An acquaintance of mine recently posted over on FB that he had bought a Pebble. Not only a that, but a Pebble steel. There was a round of comments congratulating him on his “new shiny”, and although my initial reaction was “Cool”, I paused, hands held over the keyboard, thought for a moment, and declined to comment.
Here’s the thing. Every day, we’re connected to the internet in more and more ways. Facebook? Check, Twitter? Check, Foursquare/Swarm? Check. And now, we’re using smart watches, to connect with the smartphone that’s in our pocket, to connect to the online world.
Where does it end? Do we go the whole hog and implant rfid chips under our skin, along with a gps locator? (There’s your Foursquare/Swarm check-in sorted right there.
I referred to this person at the start, as an acquaintance. I used to call him a friend, but over the last 8 or 9 months, I haven’t seen him. I realised that the only time I was seeing him in the flesh was is I organised it. Left to his own devices he wouldn’t make any effort, and sorry, for me friendship is a two-way street.
The last straw was when, after arranging to meet him one day for lunch/drinks, I called in the morning to remind him, only for him to check his FB messages and emails, and tell me we’d never arranged anything. When I pointed out that it had been arranged in REAL LIFE, the last time we’d met, so of course there was no reference to it online, he got huffy and defensive and said he couldn’t make it, and I should have emailed on PMed him!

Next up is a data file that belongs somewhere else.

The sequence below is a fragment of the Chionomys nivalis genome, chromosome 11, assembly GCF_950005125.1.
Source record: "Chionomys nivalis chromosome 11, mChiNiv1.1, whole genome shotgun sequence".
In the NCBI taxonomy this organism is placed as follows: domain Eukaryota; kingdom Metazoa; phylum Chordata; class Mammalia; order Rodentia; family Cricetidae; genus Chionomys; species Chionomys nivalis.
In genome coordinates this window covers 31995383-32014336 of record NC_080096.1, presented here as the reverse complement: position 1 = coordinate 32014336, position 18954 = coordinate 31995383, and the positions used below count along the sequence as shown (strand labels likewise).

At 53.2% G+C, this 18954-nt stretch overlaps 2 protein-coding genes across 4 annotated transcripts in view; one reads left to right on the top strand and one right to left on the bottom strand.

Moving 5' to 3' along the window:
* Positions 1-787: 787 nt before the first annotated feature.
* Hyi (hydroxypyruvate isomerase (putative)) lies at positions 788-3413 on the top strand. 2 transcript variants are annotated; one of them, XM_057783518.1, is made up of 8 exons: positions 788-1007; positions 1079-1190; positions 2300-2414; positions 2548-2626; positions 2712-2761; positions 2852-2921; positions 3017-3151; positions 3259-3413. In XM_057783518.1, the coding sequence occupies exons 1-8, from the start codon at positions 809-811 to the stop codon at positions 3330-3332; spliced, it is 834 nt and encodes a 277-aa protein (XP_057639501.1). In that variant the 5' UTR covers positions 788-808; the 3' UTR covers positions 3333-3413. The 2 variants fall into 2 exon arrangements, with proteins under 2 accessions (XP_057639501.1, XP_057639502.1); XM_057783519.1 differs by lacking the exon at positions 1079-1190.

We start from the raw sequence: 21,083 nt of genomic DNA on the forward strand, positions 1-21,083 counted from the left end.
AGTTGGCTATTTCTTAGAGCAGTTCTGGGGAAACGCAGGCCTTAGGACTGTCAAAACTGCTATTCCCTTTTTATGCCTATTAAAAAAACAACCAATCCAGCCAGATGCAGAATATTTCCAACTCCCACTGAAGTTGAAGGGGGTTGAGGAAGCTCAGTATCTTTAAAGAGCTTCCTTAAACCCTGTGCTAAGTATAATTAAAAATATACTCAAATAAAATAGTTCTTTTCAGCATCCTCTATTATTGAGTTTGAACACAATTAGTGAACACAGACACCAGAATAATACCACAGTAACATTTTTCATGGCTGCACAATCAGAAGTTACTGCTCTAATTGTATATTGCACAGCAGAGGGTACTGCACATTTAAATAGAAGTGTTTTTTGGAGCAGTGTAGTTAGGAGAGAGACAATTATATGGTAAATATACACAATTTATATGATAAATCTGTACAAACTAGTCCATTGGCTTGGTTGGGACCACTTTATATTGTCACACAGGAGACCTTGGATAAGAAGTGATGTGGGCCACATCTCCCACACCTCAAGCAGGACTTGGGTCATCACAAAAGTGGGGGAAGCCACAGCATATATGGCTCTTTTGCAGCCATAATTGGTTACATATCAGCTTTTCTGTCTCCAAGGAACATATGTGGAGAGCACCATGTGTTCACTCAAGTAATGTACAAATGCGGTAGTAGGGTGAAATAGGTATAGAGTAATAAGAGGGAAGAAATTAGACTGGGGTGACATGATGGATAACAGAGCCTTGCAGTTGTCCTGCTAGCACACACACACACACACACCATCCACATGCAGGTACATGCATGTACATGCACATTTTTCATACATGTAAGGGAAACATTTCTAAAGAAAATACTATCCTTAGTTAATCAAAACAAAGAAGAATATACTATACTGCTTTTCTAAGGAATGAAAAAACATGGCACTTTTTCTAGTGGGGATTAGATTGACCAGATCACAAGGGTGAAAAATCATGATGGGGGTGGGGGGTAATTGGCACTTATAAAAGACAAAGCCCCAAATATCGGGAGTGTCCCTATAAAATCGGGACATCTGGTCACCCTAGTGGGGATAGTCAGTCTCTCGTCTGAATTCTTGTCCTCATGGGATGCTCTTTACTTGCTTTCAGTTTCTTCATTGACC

I actually love when I go on holiday, and leave my phone and laptop behind. After the initial couple of days when I think I’ve lost my phone, I settle down, and really enjoy the liberation that comes from being disconnected.
The downside to this is returning to a mountain of email, but that’s besides the point. For one or two weeks, I’m free of the internet.
Now don’t get me wrong, I love the online world as much as anyone, BUT, sometimes it’s good to cut loose, and let go for a while. It’s also not healthy in a social sense, if you rely purely on an online existence for your social life.
Those gps and rfid implants can’t be that far off (if they’re not already here), and then it’s one small step and we give up control and the Borg become a reality.